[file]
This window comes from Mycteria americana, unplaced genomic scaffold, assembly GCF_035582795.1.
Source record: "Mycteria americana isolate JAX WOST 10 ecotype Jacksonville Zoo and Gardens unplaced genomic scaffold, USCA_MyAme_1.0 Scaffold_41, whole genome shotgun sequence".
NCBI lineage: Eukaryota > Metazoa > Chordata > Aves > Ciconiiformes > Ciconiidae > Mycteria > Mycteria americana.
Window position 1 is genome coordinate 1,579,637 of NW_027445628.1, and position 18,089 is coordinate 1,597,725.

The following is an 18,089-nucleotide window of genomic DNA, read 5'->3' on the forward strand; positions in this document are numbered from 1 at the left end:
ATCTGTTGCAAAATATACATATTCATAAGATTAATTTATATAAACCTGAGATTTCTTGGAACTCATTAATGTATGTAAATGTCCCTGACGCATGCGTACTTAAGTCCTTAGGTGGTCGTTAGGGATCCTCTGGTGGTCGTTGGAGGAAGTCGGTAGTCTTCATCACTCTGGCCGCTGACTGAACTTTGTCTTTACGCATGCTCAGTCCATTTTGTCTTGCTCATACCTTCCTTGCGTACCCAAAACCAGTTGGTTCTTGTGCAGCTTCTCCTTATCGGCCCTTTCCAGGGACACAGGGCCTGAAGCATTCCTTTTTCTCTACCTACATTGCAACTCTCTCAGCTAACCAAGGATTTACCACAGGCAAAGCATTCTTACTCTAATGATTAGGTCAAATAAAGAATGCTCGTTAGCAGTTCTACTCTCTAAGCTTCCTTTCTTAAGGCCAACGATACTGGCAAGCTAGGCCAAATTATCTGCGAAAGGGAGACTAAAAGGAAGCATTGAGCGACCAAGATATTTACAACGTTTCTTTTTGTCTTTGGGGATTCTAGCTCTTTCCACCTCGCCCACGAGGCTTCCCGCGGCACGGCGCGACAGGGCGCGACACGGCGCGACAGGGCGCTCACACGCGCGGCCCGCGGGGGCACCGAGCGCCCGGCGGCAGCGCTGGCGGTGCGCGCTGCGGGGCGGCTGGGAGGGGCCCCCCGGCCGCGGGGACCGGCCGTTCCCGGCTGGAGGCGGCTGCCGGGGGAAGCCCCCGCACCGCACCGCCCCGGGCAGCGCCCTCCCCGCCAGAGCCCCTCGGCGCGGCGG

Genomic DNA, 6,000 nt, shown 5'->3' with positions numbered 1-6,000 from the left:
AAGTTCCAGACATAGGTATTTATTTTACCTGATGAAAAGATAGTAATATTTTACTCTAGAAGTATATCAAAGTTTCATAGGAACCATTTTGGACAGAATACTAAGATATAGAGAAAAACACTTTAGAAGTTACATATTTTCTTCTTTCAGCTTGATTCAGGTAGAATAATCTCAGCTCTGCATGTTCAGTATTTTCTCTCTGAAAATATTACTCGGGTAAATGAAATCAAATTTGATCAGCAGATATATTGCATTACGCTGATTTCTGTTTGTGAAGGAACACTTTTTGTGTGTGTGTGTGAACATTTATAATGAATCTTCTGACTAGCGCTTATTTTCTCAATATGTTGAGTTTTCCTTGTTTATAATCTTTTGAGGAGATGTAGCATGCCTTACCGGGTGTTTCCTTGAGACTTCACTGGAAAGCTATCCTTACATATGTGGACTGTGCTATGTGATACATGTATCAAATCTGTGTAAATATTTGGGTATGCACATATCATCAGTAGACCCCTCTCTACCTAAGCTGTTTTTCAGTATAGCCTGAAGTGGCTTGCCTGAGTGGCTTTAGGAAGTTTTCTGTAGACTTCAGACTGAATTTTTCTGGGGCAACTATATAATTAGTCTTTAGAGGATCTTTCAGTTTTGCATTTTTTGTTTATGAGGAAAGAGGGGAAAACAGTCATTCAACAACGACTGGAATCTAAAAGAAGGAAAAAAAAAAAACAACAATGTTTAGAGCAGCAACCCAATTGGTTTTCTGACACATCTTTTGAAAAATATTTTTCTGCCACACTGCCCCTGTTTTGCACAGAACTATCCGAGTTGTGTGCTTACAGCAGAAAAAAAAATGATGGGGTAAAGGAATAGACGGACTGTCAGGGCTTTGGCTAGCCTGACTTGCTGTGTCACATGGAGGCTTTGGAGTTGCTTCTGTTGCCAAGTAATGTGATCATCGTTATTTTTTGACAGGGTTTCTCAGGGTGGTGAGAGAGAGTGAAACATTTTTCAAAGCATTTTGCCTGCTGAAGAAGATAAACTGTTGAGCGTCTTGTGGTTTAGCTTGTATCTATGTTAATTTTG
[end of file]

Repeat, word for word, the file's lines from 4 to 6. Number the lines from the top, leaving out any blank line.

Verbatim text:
Window position 1 is genome coordinate 1,579,637 of NW_027445628.1, and position 18,089 is coordinate 1,597,725.

The following is an 18,089-nucleotide window of genomic DNA, read 5'->3' on the forward strand; positions in this document are numbered from 1 at the left end:
ATCTGTTGCAAAATATACATATTCATAAGATTAATTTATATAAACCTGAGATTTCTTGGAACTCATTAATGTATGTAAATGTCCCTGACGCATGCGTACTTAAGTCCTTAGGTGGTCGTTAGGGATCCTCTGGTGGTCGTTGGAGGAAGTCGGTAGTCTTCATCACTCTGGCCGCTGACTGAACTTTGTCTTTACGCATGCTCAGTCCATTTTGTCTTGCTCATACCTTCCTTGCGTACCCAAAACCAGTTGGTTCTTGTGCAGCTTCTCCTTATCGGCCCTTTCCAGGGACACAGGGCCTGAAGCATTCCTTTTTCTCTACCTACATTGCAACTCTCTCAGCTAACCAAGGATTTACCACAGGCAAAGCATTCTTACTCTAATGATTAGGTCAAATAAAGAATGCTCGTTAGCAGTTCTACTCTCTAAGCTTCCTTTCTTAAGGCCAACGATACTGGCAAGCTAGGCCAAATTATCTGCGAAAGGGAGACTAAAAGGAAGCATTGAGCGACCAAGATATTTACAACGTTTCTTTTTGTCTTTGGGGATTCTAGCTCTTTCCACCTCGCCCACGAGGCTTCCCGCGGCACGGCGCGACAGGGCGCGACACGGCGCGACAGGGCGCTCACACGCGCGGCCCGCGGGGGCACCGAGCGCCCGGCGGCAGCGCTGGCGGTGCGCGCTGCGGGGCGGCTGGGAGGGGCCCCCCGGCCGCGGGGACCGGCCGTTCCCGGCTGGAGGCGGCTGCCGGGGGAAGCCCCCGCACCGCACCGCCCCGGGCAGCGCCCTCCCCGCCAGAGCCCCTCGGCGCGGCGG